Food marketing to children
- Companies market food to children through television, radio, Internet, magazines, product placement in movies and video games, schools, product packages, toys, clothing and other merchandise, and almost anywhere a logo or product image can be shown.
- Food marketing techniques include the use of spokes- characters, celebrities, cartoons, toy giveaways and other premiums, collectibles, games, contests, kids’ clubs, and more.
- The total amount spent on food marketing to children is about $2 billion a year.1
Food marketing to children works
There is no disputing the fact that the goal of food marketing is to influence children’s food choices.
- Companies clearly believe that marketing works or they wouldn’t spend billions of dollars a year on it.
- According to a comprehensive review by the National Academies’ Institute of Medicine, studies demonstrate that television food advertising affects children’s food choices, food purchase requests, diets, and health.2
- Parents know from experience that ads and cartoon characters on food packages affect not only which foods their children ask them to purchase, but which foods their kids are willing to eat.
- Based on an extensive review of the research, the American Psychological Association concluded that until the age of about 8 years old children are unable to understand the persuasive intent of advertisements.3
Marketed foods typically are of poor nutritional quality
The reason food marketing has a negative effect on children’s health is because the overwhelming majority of the foods marketed are of poor nutritional quality.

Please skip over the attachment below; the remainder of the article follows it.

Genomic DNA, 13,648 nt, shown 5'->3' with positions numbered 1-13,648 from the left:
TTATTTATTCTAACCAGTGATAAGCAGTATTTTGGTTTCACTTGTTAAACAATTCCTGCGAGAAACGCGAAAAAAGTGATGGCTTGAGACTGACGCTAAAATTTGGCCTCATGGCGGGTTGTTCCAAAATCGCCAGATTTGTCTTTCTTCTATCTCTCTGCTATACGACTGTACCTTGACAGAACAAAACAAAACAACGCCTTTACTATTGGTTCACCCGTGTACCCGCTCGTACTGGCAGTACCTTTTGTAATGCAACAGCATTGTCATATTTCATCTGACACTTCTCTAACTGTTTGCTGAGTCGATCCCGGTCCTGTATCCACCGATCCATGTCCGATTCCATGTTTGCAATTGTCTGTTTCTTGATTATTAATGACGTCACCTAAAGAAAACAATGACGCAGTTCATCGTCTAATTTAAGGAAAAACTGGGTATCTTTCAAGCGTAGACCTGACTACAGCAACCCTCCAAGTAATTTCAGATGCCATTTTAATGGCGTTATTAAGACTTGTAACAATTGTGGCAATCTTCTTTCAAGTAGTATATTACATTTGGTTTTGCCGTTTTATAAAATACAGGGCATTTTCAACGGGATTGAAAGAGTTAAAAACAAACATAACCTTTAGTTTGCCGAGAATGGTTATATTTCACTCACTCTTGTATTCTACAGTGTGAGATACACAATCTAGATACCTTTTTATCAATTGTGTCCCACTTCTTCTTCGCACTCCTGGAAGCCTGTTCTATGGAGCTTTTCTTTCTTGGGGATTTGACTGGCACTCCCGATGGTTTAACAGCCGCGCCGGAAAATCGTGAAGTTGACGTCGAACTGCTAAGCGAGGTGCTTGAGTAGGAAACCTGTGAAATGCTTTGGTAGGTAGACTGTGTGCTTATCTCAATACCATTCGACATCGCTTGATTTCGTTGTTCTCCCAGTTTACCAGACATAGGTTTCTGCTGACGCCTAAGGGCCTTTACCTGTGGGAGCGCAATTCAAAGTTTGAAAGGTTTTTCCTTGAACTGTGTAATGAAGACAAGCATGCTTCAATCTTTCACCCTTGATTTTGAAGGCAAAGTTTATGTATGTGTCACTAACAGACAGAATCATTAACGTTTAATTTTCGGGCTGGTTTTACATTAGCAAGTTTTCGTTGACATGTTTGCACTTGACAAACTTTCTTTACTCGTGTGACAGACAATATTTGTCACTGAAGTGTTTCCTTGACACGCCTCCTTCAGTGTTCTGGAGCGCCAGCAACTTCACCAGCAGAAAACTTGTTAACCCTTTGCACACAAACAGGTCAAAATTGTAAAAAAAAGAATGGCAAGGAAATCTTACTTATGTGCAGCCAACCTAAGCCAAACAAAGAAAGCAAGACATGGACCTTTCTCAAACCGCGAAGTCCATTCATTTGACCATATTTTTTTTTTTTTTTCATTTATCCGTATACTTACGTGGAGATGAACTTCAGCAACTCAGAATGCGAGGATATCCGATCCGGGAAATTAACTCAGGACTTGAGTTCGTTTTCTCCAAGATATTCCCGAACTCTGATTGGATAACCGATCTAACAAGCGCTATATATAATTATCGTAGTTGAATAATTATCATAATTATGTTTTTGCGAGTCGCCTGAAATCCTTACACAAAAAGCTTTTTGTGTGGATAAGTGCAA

- Three-quarters (73%) of the foods advertised on television shows intended for children are for convenience/fast foods and sweets.4
- On Nickelodeon, the most popular children’s television station, ads for foods of poor nutritional quality decreased only modestly from before self-regulation went into effect (2005) to after (2009), from about 90% to 80% of food ads.
- Only one-quarter of chain restaurants that market to children have food marketing policies and none of those address toys. Yet 99% of kids’ meals at the top chain restaurants are of poor nutritional quality.5
“Current food and beverage marketing practices put children’s long-term health at risk.” National Academies’ Institute of Medicine, 2006
Marketing foods of poor nutritional quality undermines parental authority
Parents bear the primary responsibility for feeding their children, but parents are out-maneuvered by aggressive food marketers.
- Parental authority is undermined by wide discrepancies between what parents tell their child is healthful to eat and what marketing promotes as desirable to eat.
- While many parents have limited nutrition knowledge, companies have extensive expertise in persuasive techniques.
- Companies have resources to influence children’s food choices that parents do not have, like cartoon characters, great music, celebrities, contests, games, and toy give-aways.
Responsible food marketing to children
Food and beverage companies, restaurants, retail stores, schools, broadcasters, and other entertainment companies should market foods responsibly to children. The table below outlines some of the key steps toward responsible marketing to children.
1. Federal Trade Commission. Marketing Food to Children and Adolescents: A Review of Industry Expenditures, Activities, and Self-Regulation. Washington, DC: Federal Trade Commission, 2008.
2. Institute of Medicine. Food Marketing to Children: Threat or Opportunity?Washington, DC: National Academies Press, 2006.
3. Kunkel D. et al. Psychological Issues in the Increasing Commercialization of Childhood: Report of the APA Task Force on Advertising and Children.Washington, DC: American Psychological Association, 2004.
4. Kunkel D. et al. The Impact of Industry Self-Regulation on the Nutritional Quality of Foods Advertised to Children on Television. Oakland, CA: Children Now, 2009.
5. Batada A. et al. (2012). Poor Nutrition on the Menu: Children’s Meals at America’s Top Chain Restaurants. Childhood Obesity, vol. 8(3), pp. 251-254. 2012.